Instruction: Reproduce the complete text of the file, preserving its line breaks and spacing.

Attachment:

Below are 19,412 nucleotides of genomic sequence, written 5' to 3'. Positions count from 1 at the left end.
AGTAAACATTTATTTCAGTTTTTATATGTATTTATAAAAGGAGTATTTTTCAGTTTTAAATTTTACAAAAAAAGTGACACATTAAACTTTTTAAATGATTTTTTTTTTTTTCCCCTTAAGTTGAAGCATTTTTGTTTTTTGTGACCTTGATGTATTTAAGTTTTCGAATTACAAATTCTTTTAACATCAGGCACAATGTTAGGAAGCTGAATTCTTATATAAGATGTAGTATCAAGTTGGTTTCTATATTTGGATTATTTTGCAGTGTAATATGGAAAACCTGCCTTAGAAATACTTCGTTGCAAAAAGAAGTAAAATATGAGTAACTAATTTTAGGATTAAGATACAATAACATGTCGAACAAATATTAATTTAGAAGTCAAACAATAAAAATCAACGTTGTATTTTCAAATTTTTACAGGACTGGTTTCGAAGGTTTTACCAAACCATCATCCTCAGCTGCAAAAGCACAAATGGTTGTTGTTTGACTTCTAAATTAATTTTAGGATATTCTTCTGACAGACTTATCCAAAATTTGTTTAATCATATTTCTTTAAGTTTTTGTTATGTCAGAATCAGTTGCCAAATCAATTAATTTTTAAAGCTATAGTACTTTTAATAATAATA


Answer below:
Below are 19,412 nucleotides of genomic sequence, written 5' to 3'. Positions count from 1 at the left end.
AGTAAACATTTATTTCAGTTTTTATATGTATTTATAAAAGGAGTATTTTTCAGTTTTAAATTTTACAAAAAAAGTGACACATTAAACTTTTTAAATGATTTTTTTTTTTTTCCCCTTAAGTTGAAGCATTTTTGTTTTTTGTGACCTTGATGTATTTAAGTTTTCGAATTACAAATTCTTTTAACATCAGGCACAATGTTAGGAAGCTGAATTCTTATATAAGATGTAGTATCAAGTTGGTTTCTATATTTGGATTATTTTGCAGTGTAATATGGAAAACCTGCCTTAGAAATACTTCGTTGCAAAAAGAAGTAAAATATGAGTAACTAATTTTAGGATTAAGATACAATAACATGTCGAACAAATATTAATTTAGAAGTCAAACAATAAAAATCAACGTTGTATTTTCAAATTTTTACAGGACTGGTTTCGAAGGTTTTACCAAACCATCATCCTCAGCTGCAAAAGCACAAATGGTTGTTGTTTGACTTCTAAATTAATTTTAGGATATTCTTCTGACAGACTTATCCAAAATTTGTTTAATCATATTTCTTTAAGTTTTTGTTATGTCAGAATCAGTTGCCAAATCAATTAATTTTTAAAGCTATAGTACTTTTAATAATAATA